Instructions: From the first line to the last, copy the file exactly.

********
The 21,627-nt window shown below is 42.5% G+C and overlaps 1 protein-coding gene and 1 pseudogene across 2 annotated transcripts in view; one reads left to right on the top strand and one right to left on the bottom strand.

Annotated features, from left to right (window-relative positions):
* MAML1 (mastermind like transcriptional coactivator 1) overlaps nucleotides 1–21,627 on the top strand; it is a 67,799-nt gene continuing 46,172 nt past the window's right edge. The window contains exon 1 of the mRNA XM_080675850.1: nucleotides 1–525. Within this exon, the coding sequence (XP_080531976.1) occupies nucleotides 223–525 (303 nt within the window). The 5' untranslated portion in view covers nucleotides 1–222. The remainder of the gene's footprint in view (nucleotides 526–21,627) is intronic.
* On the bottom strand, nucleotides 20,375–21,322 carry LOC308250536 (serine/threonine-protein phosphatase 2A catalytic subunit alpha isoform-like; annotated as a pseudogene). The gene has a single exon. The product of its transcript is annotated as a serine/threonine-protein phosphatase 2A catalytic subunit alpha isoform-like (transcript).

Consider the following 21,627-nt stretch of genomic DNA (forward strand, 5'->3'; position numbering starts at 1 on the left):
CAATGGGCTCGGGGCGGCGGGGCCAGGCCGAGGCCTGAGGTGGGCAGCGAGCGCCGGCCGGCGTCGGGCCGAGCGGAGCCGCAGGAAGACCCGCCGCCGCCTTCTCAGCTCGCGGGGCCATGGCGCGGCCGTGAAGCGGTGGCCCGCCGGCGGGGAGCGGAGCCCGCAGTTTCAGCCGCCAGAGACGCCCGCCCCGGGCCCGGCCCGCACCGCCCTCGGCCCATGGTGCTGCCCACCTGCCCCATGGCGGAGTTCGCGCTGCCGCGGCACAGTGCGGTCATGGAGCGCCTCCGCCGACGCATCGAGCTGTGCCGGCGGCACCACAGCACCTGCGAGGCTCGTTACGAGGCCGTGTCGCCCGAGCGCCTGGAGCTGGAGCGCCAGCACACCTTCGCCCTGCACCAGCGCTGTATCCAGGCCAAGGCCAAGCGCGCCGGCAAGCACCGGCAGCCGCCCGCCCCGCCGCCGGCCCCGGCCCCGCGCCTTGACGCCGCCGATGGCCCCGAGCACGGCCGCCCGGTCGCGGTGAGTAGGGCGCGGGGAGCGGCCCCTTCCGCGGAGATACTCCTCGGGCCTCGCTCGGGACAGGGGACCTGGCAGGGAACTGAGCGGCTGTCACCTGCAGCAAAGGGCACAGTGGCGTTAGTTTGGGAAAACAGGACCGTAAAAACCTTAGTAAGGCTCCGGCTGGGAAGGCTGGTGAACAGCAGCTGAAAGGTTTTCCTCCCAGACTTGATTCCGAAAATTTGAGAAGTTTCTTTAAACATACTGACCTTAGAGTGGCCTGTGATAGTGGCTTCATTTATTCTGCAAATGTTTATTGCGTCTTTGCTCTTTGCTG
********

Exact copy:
The 21,627-nt window shown below is 42.5% G+C and overlaps 1 protein-coding gene and 1 pseudogene across 2 annotated transcripts in view; one reads left to right on the top strand and one right to left on the bottom strand.

Annotated features, from left to right (window-relative positions):
* MAML1 (mastermind like transcriptional coactivator 1) overlaps nucleotides 1–21,627 on the top strand; it is a 67,799-nt gene continuing 46,172 nt past the window's right edge. The window contains exon 1 of the mRNA XM_080675850.1: nucleotides 1–525. Within this exon, the coding sequence (XP_080531976.1) occupies nucleotides 223–525 (303 nt within the window). The 5' untranslated portion in view covers nucleotides 1–222. The remainder of the gene's footprint in view (nucleotides 526–21,627) is intronic.
* On the bottom strand, nucleotides 20,375–21,322 carry LOC308250536 (serine/threonine-protein phosphatase 2A catalytic subunit alpha isoform-like; annotated as a pseudogene). The gene has a single exon. The product of its transcript is annotated as a serine/threonine-protein phosphatase 2A catalytic subunit alpha isoform-like (transcript).

Consider the following 21,627-nt stretch of genomic DNA (forward strand, 5'->3'; position numbering starts at 1 on the left):
CAATGGGCTCGGGGCGGCGGGGCCAGGCCGAGGCCTGAGGTGGGCAGCGAGCGCCGGCCGGCGTCGGGCCGAGCGGAGCCGCAGGAAGACCCGCCGCCGCCTTCTCAGCTCGCGGGGCCATGGCGCGGCCGTGAAGCGGTGGCCCGCCGGCGGGGAGCGGAGCCCGCAGTTTCAGCCGCCAGAGACGCCCGCCCCGGGCCCGGCCCGCACCGCCCTCGGCCCATGGTGCTGCCCACCTGCCCCATGGCGGAGTTCGCGCTGCCGCGGCACAGTGCGGTCATGGAGCGCCTCCGCCGACGCATCGAGCTGTGCCGGCGGCACCACAGCACCTGCGAGGCTCGTTACGAGGCCGTGTCGCCCGAGCGCCTGGAGCTGGAGCGCCAGCACACCTTCGCCCTGCACCAGCGCTGTATCCAGGCCAAGGCCAAGCGCGCCGGCAAGCACCGGCAGCCGCCCGCCCCGCCGCCGGCCCCGGCCCCGCGCCTTGACGCCGCCGATGGCCCCGAGCACGGCCGCCCGGTCGCGGTGAGTAGGGCGCGGGGAGCGGCCCCTTCCGCGGAGATACTCCTCGGGCCTCGCTCGGGACAGGGGACCTGGCAGGGAACTGAGCGGCTGTCACCTGCAGCAAAGGGCACAGTGGCGTTAGTTTGGGAAAACAGGACCGTAAAAACCTTAGTAAGGCTCCGGCTGGGAAGGCTGGTGAACAGCAGCTGAAAGGTTTTCCTCCCAGACTTGATTCCGAAAATTTGAGAAGTTTCTTTAAACATACTGACCTTAGAGTGGCCTGTGATAGTGGCTTCATTTATTCTGCAAATGTTTATTGCGTCTTTGCTCTTTGCTG